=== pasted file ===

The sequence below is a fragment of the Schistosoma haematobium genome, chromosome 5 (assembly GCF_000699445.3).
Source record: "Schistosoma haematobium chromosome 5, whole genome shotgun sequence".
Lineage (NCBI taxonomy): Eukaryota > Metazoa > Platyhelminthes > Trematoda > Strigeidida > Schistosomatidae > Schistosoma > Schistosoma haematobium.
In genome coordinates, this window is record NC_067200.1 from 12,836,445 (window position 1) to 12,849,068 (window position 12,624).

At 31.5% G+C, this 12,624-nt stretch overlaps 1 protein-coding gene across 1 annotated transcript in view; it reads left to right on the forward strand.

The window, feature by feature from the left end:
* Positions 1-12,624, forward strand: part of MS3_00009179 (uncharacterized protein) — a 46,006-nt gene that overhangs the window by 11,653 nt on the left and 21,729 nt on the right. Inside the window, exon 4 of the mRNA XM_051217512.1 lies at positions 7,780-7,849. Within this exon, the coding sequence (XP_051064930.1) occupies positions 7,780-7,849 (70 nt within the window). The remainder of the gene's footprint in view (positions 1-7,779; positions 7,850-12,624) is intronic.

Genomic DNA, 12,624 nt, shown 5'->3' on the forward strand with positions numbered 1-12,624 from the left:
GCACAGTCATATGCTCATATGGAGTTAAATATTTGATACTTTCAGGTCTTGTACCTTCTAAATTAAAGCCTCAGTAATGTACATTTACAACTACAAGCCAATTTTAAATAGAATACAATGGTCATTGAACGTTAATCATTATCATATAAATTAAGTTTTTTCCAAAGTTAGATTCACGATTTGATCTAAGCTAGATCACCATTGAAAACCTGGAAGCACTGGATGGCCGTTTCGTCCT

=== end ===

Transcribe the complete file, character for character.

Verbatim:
The sequence below is a fragment of the Schistosoma haematobium genome, chromosome 5 (assembly GCF_000699445.3).
Source record: "Schistosoma haematobium chromosome 5, whole genome shotgun sequence".
Lineage (NCBI taxonomy): Eukaryota > Metazoa > Platyhelminthes > Trematoda > Strigeidida > Schistosomatidae > Schistosoma > Schistosoma haematobium.
In genome coordinates, this window is record NC_067200.1 from 12,836,445 (window position 1) to 12,849,068 (window position 12,624).

At 31.5% G+C, this 12,624-nt stretch overlaps 1 protein-coding gene across 1 annotated transcript in view; it reads left to right on the forward strand.

The window, feature by feature from the left end:
* Positions 1-12,624, forward strand: part of MS3_00009179 (uncharacterized protein) — a 46,006-nt gene that overhangs the window by 11,653 nt on the left and 21,729 nt on the right. Inside the window, exon 4 of the mRNA XM_051217512.1 lies at positions 7,780-7,849. Within this exon, the coding sequence (XP_051064930.1) occupies positions 7,780-7,849 (70 nt within the window). The remainder of the gene's footprint in view (positions 1-7,779; positions 7,850-12,624) is intronic.

Genomic DNA, 12,624 nt, shown 5'->3' on the forward strand with positions numbered 1-12,624 from the left:
GCACAGTCATATGCTCATATGGAGTTAAATATTTGATACTTTCAGGTCTTGTACCTTCTAAATTAAAGCCTCAGTAATGTACATTTACAACTACAAGCCAATTTTAAATAGAATACAATGGTCATTGAACGTTAATCATTATCATATAAATTAAGTTTTTTCCAAAGTTAGATTCACGATTTGATCTAAGCTAGATCACCATTGAAAACCTGGAAGCACTGGATGGCCGTTTCGTCCT